Saturday, October 9, 2010
1If I speak in the tongues of men and of angels, but have not love, I am a noisy gong or a clanging cymbal. 2And if I have prophetic powers, and understand all mysteries and all knowledge, and if I have all faith, so as to remove mountains, but have not love, I am nothing. 3If I give away all I have, and if I deliver up my body to be burned, but have not love, I gain nothing. 4Love is patient and kind; love does not envy or boast; it is not arrogant 5or rude. It does not insist on its own way; it is not irritable or resentful; 6it does not rejoice at wrongdoing, but rejoices with the truth. 7Love bears all things, believes all things, hopes all things, endures all things. 8Love never ends. 13So now faith, hope, and love abide, these three; but the greatest of these is love.
1 Corinthians 13:1-8a, 13
This oft quoted scripture is usually heard in the context of a wedding ceremony or when talking about marital relationships. The sermon from last weekend highlighted the fact that this is about agape love not marital love. This sermon really spoke to me and convicted me on how I sometimes interact with my family.
First and foremost the love expressed here is NOT love the emotion. Emotions are completely unreliable and many times lead us astray. Just think back to how you felt yesterday or last week or last month. How consistent are your emotions? What influences your emotions? How do your emotions effect how you interact and react to others? Yes, we are emotional beings, but our lives, actions, and decisions should not be controlled by our emotions.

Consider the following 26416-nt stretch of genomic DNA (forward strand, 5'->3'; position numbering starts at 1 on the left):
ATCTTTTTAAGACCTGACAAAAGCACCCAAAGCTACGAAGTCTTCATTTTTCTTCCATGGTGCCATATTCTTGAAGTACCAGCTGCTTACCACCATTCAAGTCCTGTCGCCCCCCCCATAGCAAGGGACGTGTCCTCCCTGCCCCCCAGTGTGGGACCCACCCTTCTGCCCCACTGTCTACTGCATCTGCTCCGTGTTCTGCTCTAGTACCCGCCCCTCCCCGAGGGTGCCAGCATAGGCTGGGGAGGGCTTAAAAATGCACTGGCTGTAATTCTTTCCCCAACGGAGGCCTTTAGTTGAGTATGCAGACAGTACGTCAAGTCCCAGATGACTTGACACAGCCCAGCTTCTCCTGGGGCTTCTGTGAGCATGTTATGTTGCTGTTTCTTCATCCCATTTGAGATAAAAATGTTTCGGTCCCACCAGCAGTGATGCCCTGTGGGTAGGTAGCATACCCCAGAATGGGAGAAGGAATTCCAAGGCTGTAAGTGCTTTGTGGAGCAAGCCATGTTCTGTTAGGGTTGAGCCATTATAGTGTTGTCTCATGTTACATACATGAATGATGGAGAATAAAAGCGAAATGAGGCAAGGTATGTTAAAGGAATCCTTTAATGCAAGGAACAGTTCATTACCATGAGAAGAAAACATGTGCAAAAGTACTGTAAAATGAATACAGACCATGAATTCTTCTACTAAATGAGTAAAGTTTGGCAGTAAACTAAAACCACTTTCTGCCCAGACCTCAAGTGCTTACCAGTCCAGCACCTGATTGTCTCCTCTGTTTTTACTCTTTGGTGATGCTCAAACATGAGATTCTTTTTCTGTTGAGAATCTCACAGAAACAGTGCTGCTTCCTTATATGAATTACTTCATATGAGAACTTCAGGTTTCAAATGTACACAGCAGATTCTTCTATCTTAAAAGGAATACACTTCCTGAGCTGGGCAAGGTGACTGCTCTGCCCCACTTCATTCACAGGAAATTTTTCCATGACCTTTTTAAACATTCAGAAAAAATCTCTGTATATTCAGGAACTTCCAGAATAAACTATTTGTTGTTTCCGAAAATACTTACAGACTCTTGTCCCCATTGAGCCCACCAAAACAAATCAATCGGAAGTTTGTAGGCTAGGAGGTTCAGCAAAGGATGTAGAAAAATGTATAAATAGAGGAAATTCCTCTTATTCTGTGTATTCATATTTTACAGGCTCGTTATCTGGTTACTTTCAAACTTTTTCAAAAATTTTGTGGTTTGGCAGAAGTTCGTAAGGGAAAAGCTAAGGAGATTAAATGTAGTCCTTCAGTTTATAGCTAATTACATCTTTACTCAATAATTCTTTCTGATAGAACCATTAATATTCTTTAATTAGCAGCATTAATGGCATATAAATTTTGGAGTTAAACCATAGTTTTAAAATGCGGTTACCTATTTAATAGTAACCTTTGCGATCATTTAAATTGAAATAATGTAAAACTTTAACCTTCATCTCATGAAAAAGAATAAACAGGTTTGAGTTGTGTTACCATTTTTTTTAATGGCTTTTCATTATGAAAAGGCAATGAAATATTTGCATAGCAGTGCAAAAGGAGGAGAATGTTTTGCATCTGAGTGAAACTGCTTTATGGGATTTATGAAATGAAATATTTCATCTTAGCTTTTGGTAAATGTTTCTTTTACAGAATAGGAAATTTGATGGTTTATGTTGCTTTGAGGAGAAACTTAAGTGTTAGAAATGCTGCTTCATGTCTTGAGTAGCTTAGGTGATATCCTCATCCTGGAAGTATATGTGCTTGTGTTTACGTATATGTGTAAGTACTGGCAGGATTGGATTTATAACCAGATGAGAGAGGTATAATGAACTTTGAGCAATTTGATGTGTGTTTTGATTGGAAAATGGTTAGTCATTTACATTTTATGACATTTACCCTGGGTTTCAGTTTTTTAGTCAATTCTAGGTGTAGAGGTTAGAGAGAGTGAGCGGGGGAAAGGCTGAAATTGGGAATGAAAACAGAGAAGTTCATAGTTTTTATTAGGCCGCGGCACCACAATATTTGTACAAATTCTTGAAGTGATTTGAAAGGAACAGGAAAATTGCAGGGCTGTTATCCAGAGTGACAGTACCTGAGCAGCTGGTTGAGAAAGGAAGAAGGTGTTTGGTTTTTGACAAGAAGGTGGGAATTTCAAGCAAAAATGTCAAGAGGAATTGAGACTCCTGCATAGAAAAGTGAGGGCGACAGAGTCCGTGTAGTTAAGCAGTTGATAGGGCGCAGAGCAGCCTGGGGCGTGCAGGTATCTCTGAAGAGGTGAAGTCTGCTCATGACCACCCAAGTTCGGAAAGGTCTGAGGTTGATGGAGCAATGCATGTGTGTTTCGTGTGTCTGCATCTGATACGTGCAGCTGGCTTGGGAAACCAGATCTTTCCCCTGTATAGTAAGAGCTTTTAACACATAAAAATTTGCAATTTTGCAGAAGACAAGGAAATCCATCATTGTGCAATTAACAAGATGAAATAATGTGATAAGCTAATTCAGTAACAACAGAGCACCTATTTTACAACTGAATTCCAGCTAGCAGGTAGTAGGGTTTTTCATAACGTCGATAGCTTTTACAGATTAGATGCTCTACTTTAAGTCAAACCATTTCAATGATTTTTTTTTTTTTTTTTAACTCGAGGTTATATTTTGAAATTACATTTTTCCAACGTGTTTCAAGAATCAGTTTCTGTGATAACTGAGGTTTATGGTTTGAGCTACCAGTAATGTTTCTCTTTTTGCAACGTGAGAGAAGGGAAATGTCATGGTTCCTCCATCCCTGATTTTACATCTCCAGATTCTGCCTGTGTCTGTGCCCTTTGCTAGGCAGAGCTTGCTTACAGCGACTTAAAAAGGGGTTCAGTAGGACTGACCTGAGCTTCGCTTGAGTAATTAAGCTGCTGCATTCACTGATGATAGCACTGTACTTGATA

Love is an action verb. From various sources, this type of love can be described as an unconditional, purposeful and deliberate love that is self-less and involves affection, benevolence and concern for the loved one. OK, so this is certainly something that I cannot do on my own and the need for Jesus is obvious.
The first part of this passage describes how regardless of your strengths and gifts, if you don’t have love your abilities are useless. You can have infinite faith, boundless knowledge, give away all that you have, and the gifts of tongues and prophesy, yet without love they are useless. That is a pretty powerful statement. These are things we pray for and strive for, yet without one little element, love, they have no use for the user or for others.
I felt most convicted by the second part of the passage. God spoke to me during the sermon that I need to interact with my children and husband in a more loving way. I need to not only watch the words that I say, but HOW I say them and even the words that I don’t say. Love is patient-it goes without saying that I need all the patience I can get with a strong willed 4 years old, an i-want-to-be-independent potty-training 2 year old and a completely dependent 2 month old. I could continue to go on, but I'm sure you get the picture.
I think verses 7-8a sum it up nicely: 7Love bears all things, believes all things, hopes all things, endures all things. 8Love never ends. Thanks to a FB friend (thanks Glenda!) I read a quote from D L Moody:
"Joy is love exalted; peace is love in repose; long-suffering is love enduring; gentleness is love in society; goodness is love in action; faith is love on the battlefield; meekness is love in school; and temperance is love in training."
We should strive for the two greatest commandments:
And he [Jesus] said to him, "You shall love the Lord your God with all your heart and with all your soul and with all your mind. This is the great and first commandment. And a second is like it. You shall love your neighbor as yourself. On these two commandments depend all the Law and the Prophets"